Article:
We stayed in the Christmas season with Michael Praetorius’ arrangement of In Dulci Jubilo. This was for two SATB choirs and wove the familiar melody into the texture of the music. Sometimes heard, sometimes not. The music passed back and forth between the choirs, with a little decoration in the upper parts, until there was a surprise on the last page. When the upper parts reached “matris in gremio” the basses suddenly took off on a florid double time obbligato line in their low register with some tricky timing. As one of the bass singers I can’t say that I quite mastered this line, don’t know why it is there, but did enjoy the challenge.
We moved on to Christmas a few years later with Angelus Ad Pastores Ait by Hieronymus Praetorius (1560 1629) no relation, said Andrew firmly. This piece needed two SATB choirs singing with the wind instruments, plus a small group of singers who sang with the strings. Andrew explained that the small group was described in the score as the Favoriti. That is, the sweetest and most mellifluous voices available. He then asked who would form the group. A few brave people volunteered. The music began in a grand manner, each large choir echoing the other while the Favoriti gave an occasional musical commentary. When the Allelujahs arrived the notes changed from white to black, the antiphony intensified and the music built to a monumental tutti climax. This must have been written for a very important occasion.
Leaving Latin climes and moving directly north we changed our language to German and met Heinrich Schütz. His Ich Freu Mich Des had two SATB choirs, both antiphonal to the orchestra at different times. This was a different use of the musical resources, as in the pieces we sang earlier the instruments mostly doubled the vocal parts whereas here they had their own music. A bright triple time at 1 in the bar with three semibreves to the bar made for some tricky vocal sight reading. Not to mention the German text of Psalm 122.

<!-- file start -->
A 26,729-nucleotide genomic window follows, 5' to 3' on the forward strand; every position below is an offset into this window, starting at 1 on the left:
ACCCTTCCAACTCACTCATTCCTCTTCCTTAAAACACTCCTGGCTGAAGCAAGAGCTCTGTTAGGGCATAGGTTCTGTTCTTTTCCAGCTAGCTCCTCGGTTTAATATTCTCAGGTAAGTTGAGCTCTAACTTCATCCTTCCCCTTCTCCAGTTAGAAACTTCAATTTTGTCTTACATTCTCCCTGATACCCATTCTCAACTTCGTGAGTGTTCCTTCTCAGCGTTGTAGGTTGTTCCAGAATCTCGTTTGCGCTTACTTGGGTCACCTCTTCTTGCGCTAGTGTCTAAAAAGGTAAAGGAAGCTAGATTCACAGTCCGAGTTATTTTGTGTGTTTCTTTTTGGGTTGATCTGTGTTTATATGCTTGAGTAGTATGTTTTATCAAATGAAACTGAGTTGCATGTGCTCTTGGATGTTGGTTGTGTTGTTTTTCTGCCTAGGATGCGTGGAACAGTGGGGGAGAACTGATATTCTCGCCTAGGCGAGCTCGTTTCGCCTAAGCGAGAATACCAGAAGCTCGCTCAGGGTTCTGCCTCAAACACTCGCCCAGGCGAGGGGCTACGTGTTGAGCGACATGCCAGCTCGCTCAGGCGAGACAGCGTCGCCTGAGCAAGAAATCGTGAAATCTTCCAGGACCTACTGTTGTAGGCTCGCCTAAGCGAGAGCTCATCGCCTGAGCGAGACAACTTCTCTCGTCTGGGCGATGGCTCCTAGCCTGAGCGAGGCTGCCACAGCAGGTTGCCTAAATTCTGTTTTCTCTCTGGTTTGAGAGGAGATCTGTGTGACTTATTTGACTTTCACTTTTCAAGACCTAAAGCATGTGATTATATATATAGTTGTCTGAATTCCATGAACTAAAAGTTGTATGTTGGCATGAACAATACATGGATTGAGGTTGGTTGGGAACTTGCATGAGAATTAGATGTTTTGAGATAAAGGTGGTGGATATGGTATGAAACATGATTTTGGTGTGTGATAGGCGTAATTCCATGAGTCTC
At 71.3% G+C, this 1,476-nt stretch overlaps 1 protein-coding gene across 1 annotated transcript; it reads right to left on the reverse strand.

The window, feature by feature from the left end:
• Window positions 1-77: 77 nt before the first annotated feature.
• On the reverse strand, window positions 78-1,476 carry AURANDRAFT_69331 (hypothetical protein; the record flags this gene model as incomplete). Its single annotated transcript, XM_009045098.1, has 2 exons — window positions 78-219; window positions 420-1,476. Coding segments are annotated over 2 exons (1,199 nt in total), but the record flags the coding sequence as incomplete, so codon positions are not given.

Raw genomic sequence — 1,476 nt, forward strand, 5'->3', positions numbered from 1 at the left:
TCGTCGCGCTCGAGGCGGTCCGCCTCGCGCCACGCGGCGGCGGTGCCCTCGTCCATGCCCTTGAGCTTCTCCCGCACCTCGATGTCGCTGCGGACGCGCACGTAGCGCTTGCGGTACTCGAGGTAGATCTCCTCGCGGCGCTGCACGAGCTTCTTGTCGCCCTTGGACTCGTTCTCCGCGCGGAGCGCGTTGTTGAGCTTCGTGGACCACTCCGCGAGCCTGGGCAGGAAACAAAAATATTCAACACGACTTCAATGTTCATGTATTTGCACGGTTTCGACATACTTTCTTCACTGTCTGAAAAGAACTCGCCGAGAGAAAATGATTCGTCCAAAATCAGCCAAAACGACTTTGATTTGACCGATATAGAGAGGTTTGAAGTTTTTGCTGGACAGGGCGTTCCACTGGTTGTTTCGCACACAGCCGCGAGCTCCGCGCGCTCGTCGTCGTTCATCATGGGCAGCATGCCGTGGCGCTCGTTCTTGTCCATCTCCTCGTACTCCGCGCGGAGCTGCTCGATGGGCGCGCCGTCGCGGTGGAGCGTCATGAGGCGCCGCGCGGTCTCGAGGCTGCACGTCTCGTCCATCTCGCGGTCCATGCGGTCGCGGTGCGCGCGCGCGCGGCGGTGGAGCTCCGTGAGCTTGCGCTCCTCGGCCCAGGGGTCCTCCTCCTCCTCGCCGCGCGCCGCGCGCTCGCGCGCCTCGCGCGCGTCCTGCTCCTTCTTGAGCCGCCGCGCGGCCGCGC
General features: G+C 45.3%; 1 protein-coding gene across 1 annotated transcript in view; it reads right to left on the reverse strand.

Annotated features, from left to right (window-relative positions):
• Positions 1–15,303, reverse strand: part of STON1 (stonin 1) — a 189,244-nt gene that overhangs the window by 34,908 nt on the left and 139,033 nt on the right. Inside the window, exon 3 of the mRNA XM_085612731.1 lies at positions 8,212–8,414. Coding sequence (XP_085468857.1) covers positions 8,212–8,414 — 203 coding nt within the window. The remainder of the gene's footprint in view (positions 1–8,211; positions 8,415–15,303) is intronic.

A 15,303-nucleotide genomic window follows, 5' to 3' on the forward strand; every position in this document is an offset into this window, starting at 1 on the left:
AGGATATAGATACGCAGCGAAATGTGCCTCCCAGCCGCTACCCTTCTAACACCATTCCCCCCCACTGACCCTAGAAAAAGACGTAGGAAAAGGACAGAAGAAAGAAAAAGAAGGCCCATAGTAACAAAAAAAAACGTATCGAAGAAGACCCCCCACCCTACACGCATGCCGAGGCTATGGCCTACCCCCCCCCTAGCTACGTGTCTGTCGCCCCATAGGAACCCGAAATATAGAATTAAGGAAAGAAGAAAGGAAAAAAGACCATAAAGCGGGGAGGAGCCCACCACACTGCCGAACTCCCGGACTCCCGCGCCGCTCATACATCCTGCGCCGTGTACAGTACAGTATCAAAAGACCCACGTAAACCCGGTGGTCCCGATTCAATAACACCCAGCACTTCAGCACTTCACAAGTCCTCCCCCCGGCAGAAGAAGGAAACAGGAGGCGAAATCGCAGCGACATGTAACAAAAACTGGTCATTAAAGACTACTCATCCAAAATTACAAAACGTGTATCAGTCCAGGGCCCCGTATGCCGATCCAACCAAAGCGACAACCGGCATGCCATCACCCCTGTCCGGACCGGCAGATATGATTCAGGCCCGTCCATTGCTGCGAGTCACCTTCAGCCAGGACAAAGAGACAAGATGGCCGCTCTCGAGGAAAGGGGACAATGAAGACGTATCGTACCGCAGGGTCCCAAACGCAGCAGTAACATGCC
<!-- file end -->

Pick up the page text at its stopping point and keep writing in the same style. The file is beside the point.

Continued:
We stayed with Mr Schütz for the final piece of the day Zion Spricht a 21. This was for two SATB choirs and orchestra. At the end of the second page a debate sprang up about the kind of mother that Mary was. Was she leiblich (as per the text), or was she lieblich, which some people felt to be more appropriate? Andrew ended the discussion. In this case she was leiblich. This piece felt like an evolution of the Venetian style into something more complex. The music was illustrative of the text, with decorated lines expressing the anguish of Der Herr hat mich verlassen. There was clear antiphony between the two choirs, and instrumental interludes between the choral passages with a wide range of note values from semiquavers to breves used to illustrate the words. As a side comment, this piece allowed the bass singers to enjoy some warm low notes. We were several times on leger lines below the stave, and the final breve on a low D seemed to be free floating on the page. Very satisfying.
In the morning I wondered if the amount of music prepared would be too much to cover in one day, and indeed there was a lot; but Andrew Griffiths’ energy and enthusiasm enabled us to work hard throughout the day and at the end still be engaged with the music. No small achievement and our thanks are due to him. As they are to David Fletcher and David King who together produced the huge amount of sheet music that was needed for the day. Thanks also to those who provided the much needed refreshments.
I wrote at the beginning of this review that it was a splendid day of music making. I hope that we can persuade Andrew to lead us on another such occasion before too long.